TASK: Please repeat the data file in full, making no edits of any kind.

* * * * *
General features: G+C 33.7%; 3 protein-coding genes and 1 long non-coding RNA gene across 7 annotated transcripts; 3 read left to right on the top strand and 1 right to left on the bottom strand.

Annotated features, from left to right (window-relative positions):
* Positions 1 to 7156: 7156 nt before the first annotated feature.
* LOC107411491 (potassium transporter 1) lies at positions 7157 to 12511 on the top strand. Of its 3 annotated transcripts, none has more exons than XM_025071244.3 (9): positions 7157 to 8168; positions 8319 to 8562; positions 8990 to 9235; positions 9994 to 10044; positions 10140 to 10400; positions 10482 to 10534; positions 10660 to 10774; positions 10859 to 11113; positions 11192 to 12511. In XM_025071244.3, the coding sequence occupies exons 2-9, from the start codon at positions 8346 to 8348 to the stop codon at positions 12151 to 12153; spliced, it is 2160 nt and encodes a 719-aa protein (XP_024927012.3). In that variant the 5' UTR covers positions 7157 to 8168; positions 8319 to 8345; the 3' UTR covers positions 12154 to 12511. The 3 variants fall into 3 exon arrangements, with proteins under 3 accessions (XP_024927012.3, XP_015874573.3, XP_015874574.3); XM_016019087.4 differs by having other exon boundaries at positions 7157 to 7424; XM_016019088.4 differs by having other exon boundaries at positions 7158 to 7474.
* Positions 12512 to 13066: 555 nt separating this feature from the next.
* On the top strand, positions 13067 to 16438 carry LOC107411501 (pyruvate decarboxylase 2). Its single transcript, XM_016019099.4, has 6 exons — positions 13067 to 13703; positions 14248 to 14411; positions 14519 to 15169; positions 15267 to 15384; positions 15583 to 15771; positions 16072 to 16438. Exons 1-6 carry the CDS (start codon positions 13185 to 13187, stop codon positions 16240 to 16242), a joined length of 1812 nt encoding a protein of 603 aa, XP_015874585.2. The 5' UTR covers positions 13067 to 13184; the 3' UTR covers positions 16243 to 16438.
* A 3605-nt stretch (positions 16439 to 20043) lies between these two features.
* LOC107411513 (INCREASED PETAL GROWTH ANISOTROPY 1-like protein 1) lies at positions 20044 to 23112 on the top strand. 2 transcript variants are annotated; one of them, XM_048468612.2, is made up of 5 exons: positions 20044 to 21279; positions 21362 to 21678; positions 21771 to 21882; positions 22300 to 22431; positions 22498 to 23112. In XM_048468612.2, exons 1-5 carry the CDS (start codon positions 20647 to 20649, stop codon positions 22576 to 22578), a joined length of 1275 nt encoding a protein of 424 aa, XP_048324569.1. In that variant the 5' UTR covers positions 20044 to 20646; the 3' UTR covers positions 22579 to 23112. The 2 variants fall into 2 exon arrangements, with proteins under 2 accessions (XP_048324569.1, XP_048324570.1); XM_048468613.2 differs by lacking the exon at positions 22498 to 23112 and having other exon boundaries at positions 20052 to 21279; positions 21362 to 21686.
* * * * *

General features: G+C 33.7%; 3 protein-coding genes and 1 long non-coding RNA gene across 7 annotated transcripts; 3 read left to right on the top strand and 1 right to left on the bottom strand.

Annotated features, from left to right (window-relative positions):
* Positions 1 to 7156: 7156 nt before the first annotated feature.
* LOC107411491 (potassium transporter 1) lies at positions 7157 to 12511 on the top strand. Of its 3 annotated transcripts, none has more exons than XM_025071244.3 (9): positions 7157 to 8168; positions 8319 to 8562; positions 8990 to 9235; positions 9994 to 10044; positions 10140 to 10400; positions 10482 to 10534; positions 10660 to 10774; positions 10859 to 11113; positions 11192 to 12511. In XM_025071244.3, the coding sequence occupies exons 2-9, from the start codon at positions 8346 to 8348 to the stop codon at positions 12151 to 12153; spliced, it is 2160 nt and encodes a 719-aa protein (XP_024927012.3). In that variant the 5' UTR covers positions 7157 to 8168; positions 8319 to 8345; the 3' UTR covers positions 12154 to 12511. The 3 variants fall into 3 exon arrangements, with proteins under 3 accessions (XP_024927012.3, XP_015874573.3, XP_015874574.3); XM_016019087.4 differs by having other exon boundaries at positions 7157 to 7424; XM_016019088.4 differs by having other exon boundaries at positions 7158 to 7474.
* Positions 12512 to 13066: 555 nt separating this feature from the next.
* On the top strand, positions 13067 to 16438 carry LOC107411501 (pyruvate decarboxylase 2). Its single transcript, XM_016019099.4, has 6 exons — positions 13067 to 13703; positions 14248 to 14411; positions 14519 to 15169; positions 15267 to 15384; positions 15583 to 15771; positions 16072 to 16438. Exons 1-6 carry the CDS (start codon positions 13185 to 13187, stop codon positions 16240 to 16242), a joined length of 1812 nt encoding a protein of 603 aa, XP_015874585.2. The 5' UTR covers positions 13067 to 13184; the 3' UTR covers positions 16243 to 16438.
* A 3605-nt stretch (positions 16439 to 20043) lies between these two features.
* LOC107411513 (INCREASED PETAL GROWTH ANISOTROPY 1-like protein 1) lies at positions 20044 to 23112 on the top strand. 2 transcript variants are annotated; one of them, XM_048468612.2, is made up of 5 exons: positions 20044 to 21279; positions 21362 to 21678; positions 21771 to 21882; positions 22300 to 22431; positions 22498 to 23112. In XM_048468612.2, exons 1-5 carry the CDS (start codon positions 20647 to 20649, stop codon positions 22576 to 22578), a joined length of 1275 nt encoding a protein of 424 aa, XP_048324569.1. In that variant the 5' UTR covers positions 20044 to 20646; the 3' UTR covers positions 22579 to 23112. The 2 variants fall into 2 exon arrangements, with proteins under 2 accessions (XP_048324569.1, XP_048324570.1); XM_048468613.2 differs by lacking the exon at positions 22498 to 23112 and having other exon boundaries at positions 20052 to 21279; positions 21362 to 21686.